Mothers of eight Israeli preterm infants were exposed to a standardized but individualized intervention during their stay in the hospital and before their infants were discharged. Mothers and infants in the intervention group were compared to eight control subjects using various outcome measures. While the intervention did not affect maternal personal attitudes and feelings, it positively affected the mother-infant interactions and mothers' perceptions of their infants. The importance of individualized interventions with parents of preterm infants is discussed.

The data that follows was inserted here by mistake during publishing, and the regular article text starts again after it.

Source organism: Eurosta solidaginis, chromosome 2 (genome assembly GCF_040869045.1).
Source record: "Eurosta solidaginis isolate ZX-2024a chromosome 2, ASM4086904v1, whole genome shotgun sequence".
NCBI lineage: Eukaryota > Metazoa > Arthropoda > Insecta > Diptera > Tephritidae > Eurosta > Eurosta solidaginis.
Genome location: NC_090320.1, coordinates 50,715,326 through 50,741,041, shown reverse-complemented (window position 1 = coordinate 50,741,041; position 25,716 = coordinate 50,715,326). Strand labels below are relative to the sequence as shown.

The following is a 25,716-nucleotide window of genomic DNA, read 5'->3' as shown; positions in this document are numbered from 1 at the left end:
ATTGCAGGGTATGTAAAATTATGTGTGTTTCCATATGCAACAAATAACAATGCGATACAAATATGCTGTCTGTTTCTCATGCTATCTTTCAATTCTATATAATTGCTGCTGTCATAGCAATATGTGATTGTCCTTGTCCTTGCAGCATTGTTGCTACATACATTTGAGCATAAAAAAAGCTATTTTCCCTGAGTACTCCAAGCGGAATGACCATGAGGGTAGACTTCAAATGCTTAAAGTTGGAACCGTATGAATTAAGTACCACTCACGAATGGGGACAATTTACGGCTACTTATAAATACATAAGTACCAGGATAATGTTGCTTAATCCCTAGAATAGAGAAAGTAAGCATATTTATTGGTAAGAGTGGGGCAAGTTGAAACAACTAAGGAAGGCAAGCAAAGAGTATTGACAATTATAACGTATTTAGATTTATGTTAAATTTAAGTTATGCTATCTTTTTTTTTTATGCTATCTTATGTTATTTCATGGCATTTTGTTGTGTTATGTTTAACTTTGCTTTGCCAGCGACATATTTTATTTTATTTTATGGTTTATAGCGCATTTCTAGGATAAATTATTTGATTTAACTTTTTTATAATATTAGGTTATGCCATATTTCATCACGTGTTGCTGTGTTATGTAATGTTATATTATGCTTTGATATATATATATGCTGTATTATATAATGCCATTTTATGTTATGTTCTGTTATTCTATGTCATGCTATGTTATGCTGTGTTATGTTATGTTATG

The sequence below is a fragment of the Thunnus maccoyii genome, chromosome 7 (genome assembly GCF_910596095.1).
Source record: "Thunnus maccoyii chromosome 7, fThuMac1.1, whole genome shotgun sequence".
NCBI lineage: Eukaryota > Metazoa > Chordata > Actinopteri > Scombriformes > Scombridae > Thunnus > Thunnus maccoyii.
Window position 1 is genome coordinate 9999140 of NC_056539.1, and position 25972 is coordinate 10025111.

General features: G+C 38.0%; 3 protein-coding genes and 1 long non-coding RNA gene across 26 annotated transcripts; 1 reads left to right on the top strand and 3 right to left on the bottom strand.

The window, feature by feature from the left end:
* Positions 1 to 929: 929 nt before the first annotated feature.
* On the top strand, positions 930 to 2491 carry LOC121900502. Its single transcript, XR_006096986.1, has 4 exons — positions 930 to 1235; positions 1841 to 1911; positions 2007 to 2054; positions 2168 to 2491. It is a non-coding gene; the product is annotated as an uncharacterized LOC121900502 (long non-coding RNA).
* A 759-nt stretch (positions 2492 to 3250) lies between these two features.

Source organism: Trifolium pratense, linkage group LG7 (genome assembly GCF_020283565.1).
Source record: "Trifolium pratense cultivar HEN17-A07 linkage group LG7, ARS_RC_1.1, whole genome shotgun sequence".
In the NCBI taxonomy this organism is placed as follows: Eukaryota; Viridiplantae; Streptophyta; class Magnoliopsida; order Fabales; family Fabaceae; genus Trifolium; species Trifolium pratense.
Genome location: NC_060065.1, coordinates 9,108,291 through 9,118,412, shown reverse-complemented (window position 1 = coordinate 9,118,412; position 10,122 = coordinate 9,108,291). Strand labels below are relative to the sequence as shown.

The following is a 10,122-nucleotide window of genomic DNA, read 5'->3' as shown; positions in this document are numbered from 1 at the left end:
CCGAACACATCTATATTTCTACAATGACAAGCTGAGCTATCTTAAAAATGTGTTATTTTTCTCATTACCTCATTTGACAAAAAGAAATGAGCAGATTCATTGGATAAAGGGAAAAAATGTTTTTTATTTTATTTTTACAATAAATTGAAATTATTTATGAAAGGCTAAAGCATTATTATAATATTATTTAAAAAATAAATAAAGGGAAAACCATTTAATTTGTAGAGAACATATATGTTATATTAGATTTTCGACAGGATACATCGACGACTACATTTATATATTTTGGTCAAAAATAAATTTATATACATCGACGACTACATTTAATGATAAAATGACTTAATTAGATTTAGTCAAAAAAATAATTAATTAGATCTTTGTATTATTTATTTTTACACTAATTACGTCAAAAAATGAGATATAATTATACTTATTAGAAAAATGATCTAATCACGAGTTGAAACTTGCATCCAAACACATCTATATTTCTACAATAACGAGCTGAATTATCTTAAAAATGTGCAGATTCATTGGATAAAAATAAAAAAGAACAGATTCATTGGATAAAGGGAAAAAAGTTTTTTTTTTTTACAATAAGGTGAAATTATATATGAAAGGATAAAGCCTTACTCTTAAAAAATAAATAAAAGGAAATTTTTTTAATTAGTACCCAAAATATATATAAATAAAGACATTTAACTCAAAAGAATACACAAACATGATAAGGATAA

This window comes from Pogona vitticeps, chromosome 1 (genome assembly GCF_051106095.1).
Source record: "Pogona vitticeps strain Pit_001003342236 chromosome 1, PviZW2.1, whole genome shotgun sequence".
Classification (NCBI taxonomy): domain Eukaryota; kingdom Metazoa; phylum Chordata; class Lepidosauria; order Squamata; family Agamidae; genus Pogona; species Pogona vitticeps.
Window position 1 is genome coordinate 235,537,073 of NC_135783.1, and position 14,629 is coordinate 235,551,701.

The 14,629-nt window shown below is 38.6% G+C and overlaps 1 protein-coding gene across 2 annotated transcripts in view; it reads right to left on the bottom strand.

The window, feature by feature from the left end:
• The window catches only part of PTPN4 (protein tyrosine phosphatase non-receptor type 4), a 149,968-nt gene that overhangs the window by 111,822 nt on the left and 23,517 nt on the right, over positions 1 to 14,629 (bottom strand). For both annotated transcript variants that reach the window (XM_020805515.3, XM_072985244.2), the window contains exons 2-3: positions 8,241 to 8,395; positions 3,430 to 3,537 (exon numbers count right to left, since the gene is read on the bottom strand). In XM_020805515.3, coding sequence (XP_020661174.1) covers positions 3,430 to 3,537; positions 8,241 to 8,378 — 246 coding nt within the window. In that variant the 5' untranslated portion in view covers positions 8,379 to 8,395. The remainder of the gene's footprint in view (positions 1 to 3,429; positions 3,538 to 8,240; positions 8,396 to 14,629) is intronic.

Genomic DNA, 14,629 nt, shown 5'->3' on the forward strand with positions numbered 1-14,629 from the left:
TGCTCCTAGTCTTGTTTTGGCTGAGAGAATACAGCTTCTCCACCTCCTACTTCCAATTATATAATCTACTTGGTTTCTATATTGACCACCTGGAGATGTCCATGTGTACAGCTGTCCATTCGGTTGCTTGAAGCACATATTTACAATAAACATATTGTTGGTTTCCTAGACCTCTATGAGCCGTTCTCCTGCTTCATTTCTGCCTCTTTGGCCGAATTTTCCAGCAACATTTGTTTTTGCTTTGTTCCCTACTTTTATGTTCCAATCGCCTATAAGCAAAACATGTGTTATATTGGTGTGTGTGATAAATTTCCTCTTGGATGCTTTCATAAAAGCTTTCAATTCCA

|Number of pages||13|
|Journal||Journal of Applied Developmental Psychology|
|State||Published - 1984|
Bibliographical noteFunding Information:
*This research was supported by the Yael Anna Foundation for Child Development Research, Haifa. Based on the first author’s thesis submitted in partial fulfillment of the requirements for the M.A. degree, Department of Psychology, University of Haifa. The second author supervised that project and wrote the present manuscript. The authors are grateful to Anna Berger, Yochanan Eshel, and Pnina Mor for their support and cooperation in all phases of the study. Michael Lamb’s and two anonymous reviewers’ editorial comments are deeply appreciated. Correspondence and requests for reprints should be addressed to Dr. Sagi, School of Social Work, University of Haifa, Haifa 31 999, Israel.
ASJC Scopus subject areas
- Developmental and Educational Psychology